Checks and Balances
The real problem with our "democracy" in Britain is we have no real checks and balances. So the House of Lords can temporarily derail the odd bill, it's not really much more than an inconvenience to the Prime Minister, because he can eventually override almost anything.
What this guy is suggesting is we allow e-petitions to be debated in Parliament and voted on. The reality is so what? How does that really benefit us? Because as the author suggests, the interference from lobbyists and business will still put a stop on anything that benefits ordinary people at the expense of the wealthy.
So you're forced to vote on cutting MPs wages to minimum wage (in the hope that if they have to live on that much money, they'll raise it to something reasonable) - if that happened all MPs would do is vote a big resounding No Thanks.
The bottom line is unless the public has an accessible way of stopping draconian law (such as ID Cards) - all these simpleton ideas about listening to e-petitions do is distract us from the fact Parliament, like the US Congress, is open for business to the highest bidder.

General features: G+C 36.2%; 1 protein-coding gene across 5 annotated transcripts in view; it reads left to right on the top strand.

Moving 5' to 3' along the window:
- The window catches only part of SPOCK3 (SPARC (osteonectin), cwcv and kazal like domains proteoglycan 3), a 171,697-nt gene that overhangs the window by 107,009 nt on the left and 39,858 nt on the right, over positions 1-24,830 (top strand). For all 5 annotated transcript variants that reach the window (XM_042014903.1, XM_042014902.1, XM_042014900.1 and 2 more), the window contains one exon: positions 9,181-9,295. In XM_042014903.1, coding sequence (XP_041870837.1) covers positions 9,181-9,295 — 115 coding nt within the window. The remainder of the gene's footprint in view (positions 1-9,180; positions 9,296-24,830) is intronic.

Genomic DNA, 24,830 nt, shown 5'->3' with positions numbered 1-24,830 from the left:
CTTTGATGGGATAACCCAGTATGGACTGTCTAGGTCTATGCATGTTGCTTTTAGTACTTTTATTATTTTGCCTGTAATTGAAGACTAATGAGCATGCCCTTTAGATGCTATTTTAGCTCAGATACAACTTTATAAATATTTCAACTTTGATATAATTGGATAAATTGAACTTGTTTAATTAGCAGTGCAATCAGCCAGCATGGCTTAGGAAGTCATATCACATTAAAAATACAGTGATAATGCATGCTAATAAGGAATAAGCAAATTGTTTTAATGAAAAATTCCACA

Worse, the only bills that even approach something like a law - that aren't specifically for the benefit of the wealthy - are usually knee-jerk reactions to nasty situations (such as paedophiles). The end result is a watered down law that does no one any good, except the politicos who use it for re-election fodder.
So instead of stupid ideas like e-petitions, what this country really needs is a way to force politicians to create laws that benefit ordinary people; and a way for ordinary people to stops laws that do them harm.
Whether that is via the courts or something else doesn't matter - wiser heads than mine will have to work that one out - but we desperately need it, or we'll be forever doomed to crackpot schemes like ID cards, biometric passports and allowing the US government to steal our personal data indefinitely.